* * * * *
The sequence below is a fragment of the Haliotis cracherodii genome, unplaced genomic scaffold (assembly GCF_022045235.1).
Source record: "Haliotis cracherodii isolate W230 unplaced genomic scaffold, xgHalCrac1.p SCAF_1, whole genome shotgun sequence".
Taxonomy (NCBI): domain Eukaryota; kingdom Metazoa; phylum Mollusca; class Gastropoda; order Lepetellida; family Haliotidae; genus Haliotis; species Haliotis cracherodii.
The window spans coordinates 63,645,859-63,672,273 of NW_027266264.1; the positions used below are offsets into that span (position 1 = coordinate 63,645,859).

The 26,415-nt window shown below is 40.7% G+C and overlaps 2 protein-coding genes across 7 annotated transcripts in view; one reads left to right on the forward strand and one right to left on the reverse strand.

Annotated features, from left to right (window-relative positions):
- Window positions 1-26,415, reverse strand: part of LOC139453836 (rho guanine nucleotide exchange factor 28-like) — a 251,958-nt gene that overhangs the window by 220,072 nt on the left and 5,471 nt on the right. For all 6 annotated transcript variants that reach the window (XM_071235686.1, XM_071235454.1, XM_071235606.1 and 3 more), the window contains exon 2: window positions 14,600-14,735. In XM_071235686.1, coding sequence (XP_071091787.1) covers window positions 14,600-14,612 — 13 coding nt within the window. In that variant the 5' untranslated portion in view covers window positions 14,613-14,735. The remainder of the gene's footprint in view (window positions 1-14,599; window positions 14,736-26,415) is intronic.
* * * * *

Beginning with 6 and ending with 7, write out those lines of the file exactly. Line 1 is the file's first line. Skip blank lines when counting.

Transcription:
Annotated features, from left to right (window-relative positions):
- Window positions 1-26,415, reverse strand: part of LOC139453836 (rho guanine nucleotide exchange factor 28-like) — a 251,958-nt gene that overhangs the window by 220,072 nt on the left and 5,471 nt on the right. For all 6 annotated transcript variants that reach the window (XM_071235686.1, XM_071235454.1, XM_071235606.1 and 3 more), the window contains exon 2: window positions 14,600-14,735. In XM_071235686.1, coding sequence (XP_071091787.1) covers window positions 14,600-14,612 — 13 coding nt within the window. In that variant the 5' untranslated portion in view covers window positions 14,613-14,735. The remainder of the gene's footprint in view (window positions 1-14,599; window positions 14,736-26,415) is intronic.